Scheduling is one of those aspects of dentistry that can be considered ‘make or break’. You either do a good job scheduling appointments (and getting patients to keep them) and your business prospers or you absolutely suck at scheduling and your practice begins to decline (along with your revenue). Even if you’re great at scheduling, but you’re constantly faced with patients who don’t show up or patients who show up late or cancel, it’s clear something must be done.
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The fact is, you will never stop no-shows and cancellations from happening. It’s just part of the game you need to get used to, same as when you had to learn real quick that not every patient carries insurance. Even during the best of times, broken appointments are not uncommon. In fact, surveys have shown that broken appointments account for 10% of all dentistry treatments. This lack of productivity can quickly add up, with some practices facing losses of $40K and above just due to broken appointments alone.
This makes it important for a dental office to have a plan for reducing no-shows and cancellations from occurring in the first place. Here are six secrets you can start enacting right now to improve productivity, increase the success of your practice and ease loads of stress these broken appointments typically cause.
Six Secrets for Making Patient Appointments Hard to Miss
In order to encourage your patients to show up for every appointment, you must make it difficult for those patients to even consider skipping your dental session to begin with. This starts with proper communication.
1. Communication and Verbal Skills
Whether it’s an initial phone call, a thorough exam or the placing of a dental implant, the dentist and staff should maintain a positive attitude and a friendly demeanor when interacting with the patient. Make the patient feel like a friend or better - family. Make notes in patient files that indicate goals they’re reaching for and other personal details. These can then be commented on later to improve familiarity and trust.
When it comes time to discuss the patient’s first or follow-up appointment, push the benefits of the appointment, as well as the possible risks involved for not showing up.
For example, “John, we have you scheduled for March 13, which is when Dr. Smith will perform that tooth extraction. Once that tooth is out, you’ll have no more pain, especially when eating, and we’ll be able to schedule the dental implant appointment. Now remember, if you don’t show up for the tooth extraction, we won’t be able to get you in for at least six months. So you have to show up for that appointment if you want the pain to go away and to have your new smile sooner.”
Notice how the benefits and risks are repeated for clarity, yet they are implemented seamlessly into the phone conversation.
2. Confirm Appointments
If a patient is not going to show, you should know about it very early on. To help with this, considering confirming appointments throughout the morning, say starting at 9AM. It’s best to have a positive demeanor while doing it. If you’re experiencing an increase in broken appointments, consider confirming each appointment two days in advance.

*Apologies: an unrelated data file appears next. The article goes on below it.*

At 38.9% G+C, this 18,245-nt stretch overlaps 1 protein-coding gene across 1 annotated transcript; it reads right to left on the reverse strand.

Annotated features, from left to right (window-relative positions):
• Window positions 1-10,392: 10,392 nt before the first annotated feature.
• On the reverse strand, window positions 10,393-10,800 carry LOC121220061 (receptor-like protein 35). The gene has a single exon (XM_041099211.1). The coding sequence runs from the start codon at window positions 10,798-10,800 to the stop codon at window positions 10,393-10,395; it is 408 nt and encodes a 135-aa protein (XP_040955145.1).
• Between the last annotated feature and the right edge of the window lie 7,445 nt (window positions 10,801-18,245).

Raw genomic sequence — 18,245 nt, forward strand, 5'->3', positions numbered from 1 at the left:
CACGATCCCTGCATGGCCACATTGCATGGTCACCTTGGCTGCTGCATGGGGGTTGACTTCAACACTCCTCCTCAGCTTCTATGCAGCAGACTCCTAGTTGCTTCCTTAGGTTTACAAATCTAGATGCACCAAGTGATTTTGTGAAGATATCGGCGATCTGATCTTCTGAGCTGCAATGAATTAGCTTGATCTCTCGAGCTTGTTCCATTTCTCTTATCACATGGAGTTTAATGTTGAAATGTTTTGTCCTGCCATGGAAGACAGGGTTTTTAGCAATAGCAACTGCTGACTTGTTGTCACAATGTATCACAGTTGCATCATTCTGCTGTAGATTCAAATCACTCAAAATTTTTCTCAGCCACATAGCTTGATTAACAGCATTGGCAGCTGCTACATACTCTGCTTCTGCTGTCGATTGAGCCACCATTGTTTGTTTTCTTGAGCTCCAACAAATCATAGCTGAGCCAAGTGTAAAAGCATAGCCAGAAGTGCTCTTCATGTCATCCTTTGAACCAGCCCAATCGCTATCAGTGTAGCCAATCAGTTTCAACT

3. Offer Same Day Dentistry
If you’re not already, consider offering same day appointments for those people who find it inconvenient to come back for follow-up treatment. This will take some moving around so that you can fit additional procedures into your daily schedule, but it can help to eliminate no-shows and cancellations in many cases.
4. No Tolerance Policy
Some doctor’s offices state in their new patient paperwork that they simply will not tolerate appointment cancellations, late appointments or no-shows. One practice barred patients from appointments for six months for a single broken appointment. although allowances were made for emergency treatments and walk-ins when time permitted. You don’t have to go to that extreme, but you can try to penalize patients as a last resort.
5. Broken Appointment Fee
Another last resort is to charge a fee, such as $25, for each broken appointment. Some doctor’s offices require 24-48 hours notice or the $25 will be charged. While adding fees to the patient’s bill might deter a no-show or cancellation, it doesn’t fill the lost time or productivity.
6. Fill the Time with Emergency and Same Day Dental Patients
Reducing no-shows and cancellations is all about using your time wisely, and being able to adjust when necessary. If you experience a no-show, consider offering another patient a same-day dentistry appointment so that you can fill the time and make up the revenue.
If at all possible, in the face of a no-show or a late or cancelled appointment, try to get the person on the phone. Ask if there is anything you or anyone at the practice can do to help the patient make their appointment that day (or whichever date you’re confirming). Again, stress the benefits of keeping the appointment and the risks of not showing up, and ensure that the person knows how much time the doctor has allotted for the treatment in question.
Put the above list into place if you desperately need to get your no-shows and cancellations under control. With a system in place and the proper training to handle these broken appointments as they occur (or before they happen), you’ll be well on your way to a more productive practice. You’ll also reduce plenty of stress, which is always good for business.